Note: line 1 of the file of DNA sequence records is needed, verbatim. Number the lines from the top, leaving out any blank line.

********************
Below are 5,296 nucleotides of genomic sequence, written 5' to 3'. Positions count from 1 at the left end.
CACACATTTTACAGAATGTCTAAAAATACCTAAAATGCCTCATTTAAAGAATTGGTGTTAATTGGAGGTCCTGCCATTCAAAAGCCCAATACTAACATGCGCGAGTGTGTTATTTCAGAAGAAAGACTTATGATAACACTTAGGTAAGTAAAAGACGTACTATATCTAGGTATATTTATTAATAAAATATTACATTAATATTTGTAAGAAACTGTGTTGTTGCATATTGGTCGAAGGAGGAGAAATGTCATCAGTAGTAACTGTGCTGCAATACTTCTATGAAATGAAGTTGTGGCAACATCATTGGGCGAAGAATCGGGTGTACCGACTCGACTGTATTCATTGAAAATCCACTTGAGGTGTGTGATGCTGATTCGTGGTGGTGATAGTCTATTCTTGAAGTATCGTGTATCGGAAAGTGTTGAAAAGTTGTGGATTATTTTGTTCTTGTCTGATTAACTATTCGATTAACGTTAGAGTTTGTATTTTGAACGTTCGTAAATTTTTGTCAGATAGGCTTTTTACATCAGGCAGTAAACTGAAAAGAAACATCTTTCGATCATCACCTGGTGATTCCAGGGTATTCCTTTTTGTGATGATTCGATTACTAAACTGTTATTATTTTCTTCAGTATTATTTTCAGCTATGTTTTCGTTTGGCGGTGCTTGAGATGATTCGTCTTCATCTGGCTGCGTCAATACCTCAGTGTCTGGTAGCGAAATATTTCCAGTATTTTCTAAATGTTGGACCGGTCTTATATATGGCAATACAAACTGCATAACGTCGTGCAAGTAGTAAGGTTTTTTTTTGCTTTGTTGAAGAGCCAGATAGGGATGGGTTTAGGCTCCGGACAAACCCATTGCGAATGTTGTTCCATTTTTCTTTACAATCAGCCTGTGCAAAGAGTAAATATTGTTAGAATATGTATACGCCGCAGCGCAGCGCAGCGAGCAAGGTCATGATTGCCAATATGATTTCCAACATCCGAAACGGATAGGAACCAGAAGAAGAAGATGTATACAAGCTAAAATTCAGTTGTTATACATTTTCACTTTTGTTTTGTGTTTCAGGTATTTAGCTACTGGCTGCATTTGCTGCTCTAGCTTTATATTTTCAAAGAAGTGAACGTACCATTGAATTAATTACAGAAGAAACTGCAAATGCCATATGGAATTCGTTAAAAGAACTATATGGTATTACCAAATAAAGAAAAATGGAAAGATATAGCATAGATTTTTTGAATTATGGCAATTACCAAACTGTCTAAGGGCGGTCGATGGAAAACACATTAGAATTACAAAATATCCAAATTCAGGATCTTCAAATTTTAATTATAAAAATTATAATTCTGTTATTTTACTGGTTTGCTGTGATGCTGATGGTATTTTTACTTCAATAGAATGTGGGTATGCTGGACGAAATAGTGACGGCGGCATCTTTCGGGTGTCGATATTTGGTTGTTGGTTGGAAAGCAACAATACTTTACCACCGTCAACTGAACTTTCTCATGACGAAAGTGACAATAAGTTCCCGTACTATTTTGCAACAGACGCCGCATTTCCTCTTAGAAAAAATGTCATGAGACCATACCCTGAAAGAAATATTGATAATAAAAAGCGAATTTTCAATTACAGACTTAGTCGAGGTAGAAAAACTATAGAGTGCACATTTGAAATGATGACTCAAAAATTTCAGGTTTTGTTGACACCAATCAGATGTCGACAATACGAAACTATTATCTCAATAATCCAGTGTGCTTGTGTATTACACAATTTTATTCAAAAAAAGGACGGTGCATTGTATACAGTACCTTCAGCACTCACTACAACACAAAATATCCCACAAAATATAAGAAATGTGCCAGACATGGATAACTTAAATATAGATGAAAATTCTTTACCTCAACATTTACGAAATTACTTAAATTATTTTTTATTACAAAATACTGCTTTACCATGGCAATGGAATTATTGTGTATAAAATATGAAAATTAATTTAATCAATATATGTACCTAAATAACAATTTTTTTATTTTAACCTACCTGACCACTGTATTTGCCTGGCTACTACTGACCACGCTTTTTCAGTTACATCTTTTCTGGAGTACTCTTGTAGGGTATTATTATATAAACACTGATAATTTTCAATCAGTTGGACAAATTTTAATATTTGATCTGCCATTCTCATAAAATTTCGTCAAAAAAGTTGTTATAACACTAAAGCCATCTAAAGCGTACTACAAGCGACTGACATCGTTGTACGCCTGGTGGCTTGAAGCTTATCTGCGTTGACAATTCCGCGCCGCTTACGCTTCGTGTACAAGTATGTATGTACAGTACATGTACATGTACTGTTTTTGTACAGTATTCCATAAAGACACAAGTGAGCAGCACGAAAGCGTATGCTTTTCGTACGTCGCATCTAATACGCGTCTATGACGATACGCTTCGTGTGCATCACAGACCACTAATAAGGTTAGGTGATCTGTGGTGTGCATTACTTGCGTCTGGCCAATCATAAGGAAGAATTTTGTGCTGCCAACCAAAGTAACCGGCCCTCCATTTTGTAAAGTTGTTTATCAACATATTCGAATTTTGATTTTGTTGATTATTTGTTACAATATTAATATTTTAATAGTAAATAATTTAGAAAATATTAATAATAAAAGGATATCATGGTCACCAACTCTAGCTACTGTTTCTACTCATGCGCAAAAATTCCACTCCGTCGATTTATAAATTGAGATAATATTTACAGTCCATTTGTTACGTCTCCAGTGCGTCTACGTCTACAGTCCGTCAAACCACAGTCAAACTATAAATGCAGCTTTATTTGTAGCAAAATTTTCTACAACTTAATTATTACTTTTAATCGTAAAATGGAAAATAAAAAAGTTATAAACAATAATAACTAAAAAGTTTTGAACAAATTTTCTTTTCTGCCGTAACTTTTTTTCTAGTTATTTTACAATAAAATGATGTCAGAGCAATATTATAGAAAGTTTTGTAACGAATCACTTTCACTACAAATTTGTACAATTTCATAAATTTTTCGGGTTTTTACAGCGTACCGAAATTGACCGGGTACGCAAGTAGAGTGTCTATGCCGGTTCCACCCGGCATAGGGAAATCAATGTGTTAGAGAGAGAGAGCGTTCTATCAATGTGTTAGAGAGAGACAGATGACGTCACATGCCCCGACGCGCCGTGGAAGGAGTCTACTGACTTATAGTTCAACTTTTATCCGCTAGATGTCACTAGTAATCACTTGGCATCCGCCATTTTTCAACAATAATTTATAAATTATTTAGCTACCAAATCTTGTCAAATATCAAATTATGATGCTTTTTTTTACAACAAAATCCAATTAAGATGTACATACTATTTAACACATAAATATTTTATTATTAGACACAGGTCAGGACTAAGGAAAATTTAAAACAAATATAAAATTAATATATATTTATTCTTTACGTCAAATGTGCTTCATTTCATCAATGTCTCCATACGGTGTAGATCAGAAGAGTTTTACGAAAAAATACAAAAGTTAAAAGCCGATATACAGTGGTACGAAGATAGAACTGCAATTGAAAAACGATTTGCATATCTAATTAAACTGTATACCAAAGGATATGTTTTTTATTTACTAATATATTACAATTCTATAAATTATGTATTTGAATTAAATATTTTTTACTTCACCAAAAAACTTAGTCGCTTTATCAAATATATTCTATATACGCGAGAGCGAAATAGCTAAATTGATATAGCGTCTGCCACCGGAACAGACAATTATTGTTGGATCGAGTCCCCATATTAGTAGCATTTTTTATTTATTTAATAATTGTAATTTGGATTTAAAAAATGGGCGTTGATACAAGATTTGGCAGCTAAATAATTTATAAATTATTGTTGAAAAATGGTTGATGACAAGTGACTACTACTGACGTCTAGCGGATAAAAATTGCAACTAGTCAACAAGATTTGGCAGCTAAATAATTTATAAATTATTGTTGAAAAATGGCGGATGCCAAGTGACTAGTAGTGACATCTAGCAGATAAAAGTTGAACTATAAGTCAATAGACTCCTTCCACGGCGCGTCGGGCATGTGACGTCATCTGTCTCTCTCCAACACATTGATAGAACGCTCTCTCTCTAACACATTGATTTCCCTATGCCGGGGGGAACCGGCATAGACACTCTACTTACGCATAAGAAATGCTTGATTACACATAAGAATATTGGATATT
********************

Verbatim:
Below are 5,296 nucleotides of genomic sequence, written 5' to 3'. Positions count from 1 at the left end.